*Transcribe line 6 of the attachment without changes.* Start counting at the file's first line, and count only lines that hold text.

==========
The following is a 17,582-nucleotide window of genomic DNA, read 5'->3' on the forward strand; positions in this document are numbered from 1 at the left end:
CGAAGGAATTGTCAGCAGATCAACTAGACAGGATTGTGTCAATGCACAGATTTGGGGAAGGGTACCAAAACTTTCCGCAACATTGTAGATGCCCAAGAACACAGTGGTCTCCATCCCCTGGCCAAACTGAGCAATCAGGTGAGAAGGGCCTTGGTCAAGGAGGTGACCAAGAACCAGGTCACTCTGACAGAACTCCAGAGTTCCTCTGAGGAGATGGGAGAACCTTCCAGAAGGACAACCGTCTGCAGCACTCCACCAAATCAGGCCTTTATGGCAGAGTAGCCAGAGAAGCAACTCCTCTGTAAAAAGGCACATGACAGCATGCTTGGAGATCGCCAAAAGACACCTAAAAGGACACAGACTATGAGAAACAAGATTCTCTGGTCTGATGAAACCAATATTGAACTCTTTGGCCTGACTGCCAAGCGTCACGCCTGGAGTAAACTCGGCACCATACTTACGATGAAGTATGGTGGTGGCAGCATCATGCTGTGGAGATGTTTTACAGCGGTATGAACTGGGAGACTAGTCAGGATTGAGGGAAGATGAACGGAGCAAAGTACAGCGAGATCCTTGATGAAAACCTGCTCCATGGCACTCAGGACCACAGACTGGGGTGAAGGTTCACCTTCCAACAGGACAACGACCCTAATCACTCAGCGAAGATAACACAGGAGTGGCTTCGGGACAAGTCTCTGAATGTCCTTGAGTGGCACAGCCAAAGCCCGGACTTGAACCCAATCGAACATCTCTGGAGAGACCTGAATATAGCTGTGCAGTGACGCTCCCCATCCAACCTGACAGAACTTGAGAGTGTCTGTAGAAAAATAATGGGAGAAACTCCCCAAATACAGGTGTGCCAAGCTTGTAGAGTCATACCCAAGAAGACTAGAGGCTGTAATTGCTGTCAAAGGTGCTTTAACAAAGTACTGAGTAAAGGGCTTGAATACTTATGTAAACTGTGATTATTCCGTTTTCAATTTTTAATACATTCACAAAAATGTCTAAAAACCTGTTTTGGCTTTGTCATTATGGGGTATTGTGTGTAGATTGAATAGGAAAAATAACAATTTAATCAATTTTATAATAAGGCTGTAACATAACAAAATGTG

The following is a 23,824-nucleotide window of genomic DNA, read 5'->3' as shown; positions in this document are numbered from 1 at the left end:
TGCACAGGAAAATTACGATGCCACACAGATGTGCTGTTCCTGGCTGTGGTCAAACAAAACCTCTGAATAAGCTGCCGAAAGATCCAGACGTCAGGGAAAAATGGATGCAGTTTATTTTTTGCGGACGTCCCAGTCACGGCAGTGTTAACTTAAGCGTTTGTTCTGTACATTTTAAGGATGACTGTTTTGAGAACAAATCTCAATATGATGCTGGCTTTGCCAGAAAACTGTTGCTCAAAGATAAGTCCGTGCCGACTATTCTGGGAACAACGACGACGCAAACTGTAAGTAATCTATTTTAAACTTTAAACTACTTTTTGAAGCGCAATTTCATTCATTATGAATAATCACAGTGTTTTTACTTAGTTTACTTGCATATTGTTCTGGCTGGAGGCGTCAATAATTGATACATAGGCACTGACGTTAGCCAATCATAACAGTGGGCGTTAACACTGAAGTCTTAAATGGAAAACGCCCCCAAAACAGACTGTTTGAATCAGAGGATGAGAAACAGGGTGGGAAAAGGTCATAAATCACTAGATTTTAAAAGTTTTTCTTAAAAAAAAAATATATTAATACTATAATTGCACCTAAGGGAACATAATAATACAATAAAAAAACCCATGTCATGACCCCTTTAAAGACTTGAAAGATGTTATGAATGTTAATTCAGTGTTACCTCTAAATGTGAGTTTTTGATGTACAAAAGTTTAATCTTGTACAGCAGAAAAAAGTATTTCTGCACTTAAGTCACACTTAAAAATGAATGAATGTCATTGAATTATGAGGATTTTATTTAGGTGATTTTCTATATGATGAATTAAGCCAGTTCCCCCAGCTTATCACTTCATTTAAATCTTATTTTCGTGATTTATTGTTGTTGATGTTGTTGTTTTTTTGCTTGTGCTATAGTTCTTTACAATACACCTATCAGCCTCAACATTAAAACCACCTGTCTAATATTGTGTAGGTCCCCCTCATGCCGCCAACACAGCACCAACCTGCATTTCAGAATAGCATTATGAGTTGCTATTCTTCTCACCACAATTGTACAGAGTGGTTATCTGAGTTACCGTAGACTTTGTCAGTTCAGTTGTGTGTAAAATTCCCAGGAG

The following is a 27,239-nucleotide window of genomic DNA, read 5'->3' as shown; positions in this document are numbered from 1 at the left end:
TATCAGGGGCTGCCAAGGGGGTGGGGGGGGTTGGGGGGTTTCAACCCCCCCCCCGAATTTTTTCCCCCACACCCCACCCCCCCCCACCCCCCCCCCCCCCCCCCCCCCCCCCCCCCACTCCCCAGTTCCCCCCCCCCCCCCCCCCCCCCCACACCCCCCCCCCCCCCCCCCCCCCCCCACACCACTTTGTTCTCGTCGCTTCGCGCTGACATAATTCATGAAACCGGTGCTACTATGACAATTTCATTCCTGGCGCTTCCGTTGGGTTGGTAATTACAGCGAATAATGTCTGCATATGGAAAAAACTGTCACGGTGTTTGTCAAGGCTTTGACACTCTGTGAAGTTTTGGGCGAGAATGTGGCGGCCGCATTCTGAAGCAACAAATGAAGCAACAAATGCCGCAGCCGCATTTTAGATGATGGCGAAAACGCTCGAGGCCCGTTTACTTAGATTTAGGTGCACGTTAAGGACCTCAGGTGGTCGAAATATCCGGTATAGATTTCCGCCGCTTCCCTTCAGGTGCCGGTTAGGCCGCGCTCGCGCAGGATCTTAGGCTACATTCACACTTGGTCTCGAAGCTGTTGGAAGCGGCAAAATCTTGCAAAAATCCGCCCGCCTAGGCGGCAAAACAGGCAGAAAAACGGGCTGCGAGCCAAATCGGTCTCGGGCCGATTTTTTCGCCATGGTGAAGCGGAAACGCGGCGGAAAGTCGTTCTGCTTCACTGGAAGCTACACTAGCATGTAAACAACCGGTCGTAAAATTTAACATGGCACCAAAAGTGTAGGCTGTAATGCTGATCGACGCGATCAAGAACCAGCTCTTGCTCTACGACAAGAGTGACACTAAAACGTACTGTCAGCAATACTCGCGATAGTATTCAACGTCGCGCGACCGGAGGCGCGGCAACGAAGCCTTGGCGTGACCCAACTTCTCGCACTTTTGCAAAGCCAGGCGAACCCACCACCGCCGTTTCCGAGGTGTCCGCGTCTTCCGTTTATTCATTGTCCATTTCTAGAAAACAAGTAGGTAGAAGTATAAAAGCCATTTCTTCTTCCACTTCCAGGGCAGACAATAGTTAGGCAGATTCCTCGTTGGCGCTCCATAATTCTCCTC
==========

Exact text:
TATCAGGGGCTGCCAAGGGGGTGGGGGGGGTTGGGGGGTTTCAACCCCCCCCCCGAATTTTTTCCCCCACACCCCACCCCCCCCCACCCCCCCCCCCCCCCCCCCCCCCCCCCCCCACTCCCCAGTTCCCCCCCCCCCCCCCCCCCCCCCACACCCCCCCCCCCCCCCCCCCCCCCCCACACCACTTTGTTCTCGTCGCTTCGCGCTGACATAATTCATGAAACCGGTGCTACTATGACAATTTCATTCCTGGCGCTTCCGTTGGGTTGGTAATTACAGCGAATAATGTCTGCATATGGAAAAAACTGTCACGGTGTTTGTCAAGGCTTTGACACTCTGTGAAGTTTTGGGCGAGAATGTGGCGGCCGCATTCTGAAGCAACAAATGAAGCAACAAATGCCGCAGCCGCATTTTAGATGATGGCGAAAACGCTCGAGGCCCGTTTACTTAGATTTAGGTGCACGTTAAGGACCTCAGGTGGTCGAAATATCCGGTATAGATTTCCGCCGCTTCCCTTCAGGTGCCGGTTAGGCCGCGCTCGCGCAGGATCTTAGGCTACATTCACACTTGGTCTCGAAGCTGTTGGAAGCGGCAAAATCTTGCAAAAATCCGCCCGCCTAGGCGGCAAAACAGGCAGAAAAACGGGCTGCGAGCCAAATCGGTCTCGGGCCGATTTTTTCGCCATGGTGAAGCGGAAACGCGGCGGAAAGTCGTTCTGCTTCACTGGAAGCTACACTAGCATGTAAACAACCGGTCGTAAAATTTAACATGGCACCAAAAGTGTAGGCTGTAATGCTGATCGACGCGATCAAGAACCAGCTCTTGCTCTACGACAAGAGTGACACTAAAACGTACTGTCAGCAATACTCGCGATAGTATTCAACGTCGCGCGACCGGAGGCGCGGCAACGAAGCCTTGGCGTGACCCAACTTCTCGCACTTTTGCAAAGCCAGGCGAACCCACCACCGCCGTTTCCGAGGTGTCCGCGTCTTCCGTTTATTCATTGTCCATTTCTAGAAAACAAGTAGGTAGAAGTATAAAAGCCATTTCTTCTTCCACTTCCAGGGCAGACAATAGTTAGGCAGATTCCTCGTTGGCGCTCCATAATTCTCCTC